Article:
Shellie Gray has been thrust face first into the horrors of Wes Craven’s most mature genre film.
“Don’t let them bury me! I’m not dead!”
Loosely based on Wade Davis’s ethnographic account of his experiences in Haiti, The Serpent and the Rainbow is a 1988 (Mmm… smell that vintage goodness!) offering from Wes Craven, who momentarily eschews his more slash and stab inclinations to give us an eerie tale of voodoo, claustrophobic paranoia and the primal fear of being buried and still breathing.
Dennis Alan (played by a gravelly and handsome Bill Pullman), is sent to Haiti after a stint in the jungle to investigate the case of a man deemed dead and buried over a decade ago, who has recently been seen up and pottering about (pottering, stumbling around like a zombie, same thing). The pharmaceutical company that are funding him to go have the notion that if this man was in fact in a deep coma and then somehow brought out of it, this would of course be the ideal thing to use as an anaesthetic over here in the ‘civilised world’.
Whereas most films that concern themselves with voodoo (who do, you do, I do what? Remind me of the babe!) tend to bend elements of voodoo into the narrative in whatever way better serves the story they are trying to tell, The Serpent and the Rainbow, differs in the way that the story itself seems plausible.
This effect is generated by the almost documentary style Wes Craven presents the film in. From the voice overs by Dennis, to the feeling that we are intruding on something quite scary and secret. The location of the film itself, both in Haiti and when Haiti got a bit hairy for the cast and crew, in the Dominican Republic, lends an air of natural authenticity to proceedings. There is a sensation of actual danger, perhaps influenced by the film’s production issues. There is never really a sense that we are watching people in costumes on sets. In short, there is a certain believability to the way the story is presented, with just enough truth in it to make it damn intimidating.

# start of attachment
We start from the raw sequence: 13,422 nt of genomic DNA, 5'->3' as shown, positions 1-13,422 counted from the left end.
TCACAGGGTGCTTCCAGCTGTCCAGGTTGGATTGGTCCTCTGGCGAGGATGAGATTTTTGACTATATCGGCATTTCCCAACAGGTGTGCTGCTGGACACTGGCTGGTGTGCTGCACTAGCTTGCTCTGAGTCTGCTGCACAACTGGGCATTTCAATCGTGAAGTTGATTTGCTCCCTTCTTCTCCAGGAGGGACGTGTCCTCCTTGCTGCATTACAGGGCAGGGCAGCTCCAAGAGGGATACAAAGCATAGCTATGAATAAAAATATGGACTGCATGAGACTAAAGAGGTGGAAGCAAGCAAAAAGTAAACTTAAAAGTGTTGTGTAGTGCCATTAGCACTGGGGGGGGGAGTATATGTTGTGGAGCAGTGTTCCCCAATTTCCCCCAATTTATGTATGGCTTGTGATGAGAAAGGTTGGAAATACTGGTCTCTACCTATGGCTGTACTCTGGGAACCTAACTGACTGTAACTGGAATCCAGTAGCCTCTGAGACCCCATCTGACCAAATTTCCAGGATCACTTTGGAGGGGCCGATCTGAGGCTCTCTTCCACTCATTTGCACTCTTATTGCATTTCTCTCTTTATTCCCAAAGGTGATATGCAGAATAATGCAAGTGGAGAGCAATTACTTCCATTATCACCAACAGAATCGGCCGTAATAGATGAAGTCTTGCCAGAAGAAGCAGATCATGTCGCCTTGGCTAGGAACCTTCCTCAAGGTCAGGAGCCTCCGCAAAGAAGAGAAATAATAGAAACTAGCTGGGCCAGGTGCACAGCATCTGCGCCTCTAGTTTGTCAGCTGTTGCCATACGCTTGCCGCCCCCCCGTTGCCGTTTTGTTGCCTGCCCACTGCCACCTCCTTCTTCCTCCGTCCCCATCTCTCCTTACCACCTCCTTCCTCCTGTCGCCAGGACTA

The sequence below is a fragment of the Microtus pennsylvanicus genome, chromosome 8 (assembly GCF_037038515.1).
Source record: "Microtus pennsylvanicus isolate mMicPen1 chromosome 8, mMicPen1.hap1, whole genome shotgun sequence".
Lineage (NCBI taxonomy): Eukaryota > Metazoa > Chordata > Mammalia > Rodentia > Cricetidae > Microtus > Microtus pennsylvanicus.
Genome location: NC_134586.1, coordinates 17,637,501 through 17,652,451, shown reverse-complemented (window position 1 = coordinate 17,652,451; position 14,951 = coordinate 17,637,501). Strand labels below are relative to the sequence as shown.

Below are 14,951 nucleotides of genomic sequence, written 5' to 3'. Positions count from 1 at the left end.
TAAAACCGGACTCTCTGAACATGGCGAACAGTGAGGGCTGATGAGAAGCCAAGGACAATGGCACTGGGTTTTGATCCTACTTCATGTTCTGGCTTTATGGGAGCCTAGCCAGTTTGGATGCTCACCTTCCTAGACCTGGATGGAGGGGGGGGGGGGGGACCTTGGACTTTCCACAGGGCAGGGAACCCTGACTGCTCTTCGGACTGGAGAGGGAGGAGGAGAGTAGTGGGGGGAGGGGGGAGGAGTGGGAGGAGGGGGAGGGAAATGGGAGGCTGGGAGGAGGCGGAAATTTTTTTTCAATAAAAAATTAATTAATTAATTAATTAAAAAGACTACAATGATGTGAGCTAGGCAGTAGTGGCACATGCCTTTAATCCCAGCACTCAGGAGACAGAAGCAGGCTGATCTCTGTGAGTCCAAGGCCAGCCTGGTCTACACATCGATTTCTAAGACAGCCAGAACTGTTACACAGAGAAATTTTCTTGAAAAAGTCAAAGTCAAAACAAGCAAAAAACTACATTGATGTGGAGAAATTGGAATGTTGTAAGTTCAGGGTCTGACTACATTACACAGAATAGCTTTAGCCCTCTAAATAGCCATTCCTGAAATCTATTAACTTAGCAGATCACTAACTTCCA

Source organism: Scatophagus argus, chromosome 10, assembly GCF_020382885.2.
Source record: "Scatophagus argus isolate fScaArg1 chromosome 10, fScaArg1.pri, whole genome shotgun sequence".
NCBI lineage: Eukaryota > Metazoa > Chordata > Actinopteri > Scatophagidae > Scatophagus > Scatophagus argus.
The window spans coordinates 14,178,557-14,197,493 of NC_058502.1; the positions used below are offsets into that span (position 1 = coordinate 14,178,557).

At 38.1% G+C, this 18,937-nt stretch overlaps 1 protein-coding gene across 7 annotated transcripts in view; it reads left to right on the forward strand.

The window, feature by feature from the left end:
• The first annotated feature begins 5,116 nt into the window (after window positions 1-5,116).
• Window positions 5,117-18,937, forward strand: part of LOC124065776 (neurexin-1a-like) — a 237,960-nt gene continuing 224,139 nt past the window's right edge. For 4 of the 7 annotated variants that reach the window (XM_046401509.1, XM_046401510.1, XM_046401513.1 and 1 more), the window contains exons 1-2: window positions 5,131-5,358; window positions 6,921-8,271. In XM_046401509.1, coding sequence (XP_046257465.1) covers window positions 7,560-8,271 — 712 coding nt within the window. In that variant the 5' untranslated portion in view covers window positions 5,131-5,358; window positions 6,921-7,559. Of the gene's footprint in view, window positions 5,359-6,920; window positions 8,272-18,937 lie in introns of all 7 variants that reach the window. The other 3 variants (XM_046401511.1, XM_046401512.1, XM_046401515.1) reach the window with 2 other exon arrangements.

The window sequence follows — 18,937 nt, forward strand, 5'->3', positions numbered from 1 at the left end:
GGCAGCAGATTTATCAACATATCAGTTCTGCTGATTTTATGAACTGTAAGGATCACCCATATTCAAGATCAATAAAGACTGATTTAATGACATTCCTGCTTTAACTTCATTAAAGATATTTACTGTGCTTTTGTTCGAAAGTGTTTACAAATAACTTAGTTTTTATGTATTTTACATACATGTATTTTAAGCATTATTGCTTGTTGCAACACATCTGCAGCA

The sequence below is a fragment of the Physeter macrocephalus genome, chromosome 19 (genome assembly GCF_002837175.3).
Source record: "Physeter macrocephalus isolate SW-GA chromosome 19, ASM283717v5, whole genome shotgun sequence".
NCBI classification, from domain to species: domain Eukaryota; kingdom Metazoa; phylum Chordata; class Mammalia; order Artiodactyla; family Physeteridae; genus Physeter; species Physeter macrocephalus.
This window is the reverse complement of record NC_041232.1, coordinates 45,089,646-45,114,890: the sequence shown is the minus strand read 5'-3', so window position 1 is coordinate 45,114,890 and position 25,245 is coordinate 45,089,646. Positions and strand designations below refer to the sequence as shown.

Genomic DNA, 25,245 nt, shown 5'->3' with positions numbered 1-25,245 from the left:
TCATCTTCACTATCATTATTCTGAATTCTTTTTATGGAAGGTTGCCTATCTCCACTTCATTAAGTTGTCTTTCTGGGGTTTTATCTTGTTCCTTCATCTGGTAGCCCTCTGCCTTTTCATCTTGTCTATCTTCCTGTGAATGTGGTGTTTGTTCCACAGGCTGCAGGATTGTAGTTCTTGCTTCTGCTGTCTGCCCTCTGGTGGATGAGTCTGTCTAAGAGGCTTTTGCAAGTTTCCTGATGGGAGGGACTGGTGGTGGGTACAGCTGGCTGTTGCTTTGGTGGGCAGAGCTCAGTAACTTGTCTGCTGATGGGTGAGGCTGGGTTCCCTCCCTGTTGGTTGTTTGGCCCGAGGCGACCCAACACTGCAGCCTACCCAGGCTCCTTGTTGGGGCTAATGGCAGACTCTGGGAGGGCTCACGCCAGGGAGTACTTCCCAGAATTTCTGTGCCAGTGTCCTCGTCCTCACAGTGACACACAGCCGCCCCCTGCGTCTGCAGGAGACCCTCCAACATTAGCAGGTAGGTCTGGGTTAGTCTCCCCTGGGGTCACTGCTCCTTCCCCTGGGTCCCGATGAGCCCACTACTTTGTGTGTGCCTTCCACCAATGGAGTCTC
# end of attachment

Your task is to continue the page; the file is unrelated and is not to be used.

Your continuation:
Away from the naturalistic appearance of the narrative, there are some extremely effective dreamlike/hallucination sequences. Both occasionally deliriously trippy and full of instinctual and primal fears, these are for me some of the best parts of the film. The Val Lewton esque sequences with a distinctly deceased corpse bride for example, is liable to make you forget that phrase is normally used in conjunction with a cutesy- goth Tim Burton film.
Scenes later in the film, (I won’t give too much away, but boys, I’m a girl, and I crossed my legs and winced in sympathy) are powerful and intense, without ever really falling into the splatter and shock trap. All in all, The Serpent and the Rainbow is a solid and compelling film, which snares you with its uneasy and commanding sense of threat.